“I’m Teresa by the way,” I blurt out.
“Mary Beth,” she replies. “Nice to meet you.”
“So does Sam go to preschool somewhere around here?” I ask.
We chat for a few minutes about schools and teachers until Sam falls and scraps his knee, and Mary Beth rushes off to console him. She doesn’t return. It looks like Sam is ready for dinner or bed, so he helps him into the stroller and leaves the park with an apologetic shrug and a wave.
This is the nature of playground conversations. The children always come first. Just when you begin connecting with someone, you’re needed again and mommy mode takes over.
It’s been about 20 minutes, so I look around the park again hoping to spot Playground Dad. No luck. I find Jack on the swings actually pumping his legs like he learned at daycare. So I pull out my phone and check my email. Nothing exciting. A cell phone bill reminder and a few pieces of spam.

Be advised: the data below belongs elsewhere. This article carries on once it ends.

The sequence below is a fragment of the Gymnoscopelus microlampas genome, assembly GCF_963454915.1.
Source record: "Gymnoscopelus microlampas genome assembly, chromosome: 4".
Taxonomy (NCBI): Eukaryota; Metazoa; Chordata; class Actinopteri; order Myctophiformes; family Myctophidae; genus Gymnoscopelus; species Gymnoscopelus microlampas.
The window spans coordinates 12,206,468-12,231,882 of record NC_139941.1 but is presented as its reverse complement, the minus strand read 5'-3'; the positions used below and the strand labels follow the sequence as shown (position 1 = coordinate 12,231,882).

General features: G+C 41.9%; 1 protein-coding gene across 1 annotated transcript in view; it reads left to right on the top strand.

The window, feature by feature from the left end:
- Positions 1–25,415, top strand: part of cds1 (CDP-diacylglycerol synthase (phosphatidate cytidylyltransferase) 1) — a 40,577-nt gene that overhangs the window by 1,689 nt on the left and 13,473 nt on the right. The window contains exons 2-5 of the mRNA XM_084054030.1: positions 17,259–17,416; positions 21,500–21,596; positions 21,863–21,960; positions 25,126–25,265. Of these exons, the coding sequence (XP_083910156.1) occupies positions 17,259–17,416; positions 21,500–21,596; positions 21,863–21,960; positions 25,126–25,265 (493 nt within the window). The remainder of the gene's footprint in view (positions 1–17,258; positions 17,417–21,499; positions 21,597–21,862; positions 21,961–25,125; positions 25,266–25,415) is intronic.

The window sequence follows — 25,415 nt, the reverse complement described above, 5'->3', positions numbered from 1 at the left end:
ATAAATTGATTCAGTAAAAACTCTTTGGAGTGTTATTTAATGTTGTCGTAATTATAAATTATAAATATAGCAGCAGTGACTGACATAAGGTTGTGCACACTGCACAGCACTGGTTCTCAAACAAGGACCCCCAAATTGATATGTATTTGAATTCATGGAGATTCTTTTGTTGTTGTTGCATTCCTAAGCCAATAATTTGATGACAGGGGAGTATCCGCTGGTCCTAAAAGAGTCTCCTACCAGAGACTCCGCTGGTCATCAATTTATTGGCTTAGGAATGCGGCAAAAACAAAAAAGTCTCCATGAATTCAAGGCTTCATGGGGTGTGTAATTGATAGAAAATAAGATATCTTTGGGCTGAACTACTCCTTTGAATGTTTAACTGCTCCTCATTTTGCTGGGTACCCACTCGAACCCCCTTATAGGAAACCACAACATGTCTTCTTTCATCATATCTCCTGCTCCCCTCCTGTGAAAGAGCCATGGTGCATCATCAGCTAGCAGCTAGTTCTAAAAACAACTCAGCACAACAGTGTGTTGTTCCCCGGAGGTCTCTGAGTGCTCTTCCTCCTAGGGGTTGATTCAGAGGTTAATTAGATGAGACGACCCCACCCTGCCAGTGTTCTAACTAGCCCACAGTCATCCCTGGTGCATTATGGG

I stare off into space for a few minutes day dreaming about Playground Dad. Maybe he’s taken the kids out of town for the weekend. I picture him driving a Toyota Camry, alone in the front with two car seats in the back. Maybe they’re going to beach for the weekend. Lake Michigan is only 45 minutes from here. I see him splashing in the waves with the twins, holding hands with each of them.
Another mom sits down on the bench with me, and I’m instantly embarrassed. I’m probably grinning like a crazy lady lost in my fantasy world.
This time it’s the other mom who starts the conversation, and suddenly I don’t have energy for small talk.
“Hi,” she says. “I’m Sharon.”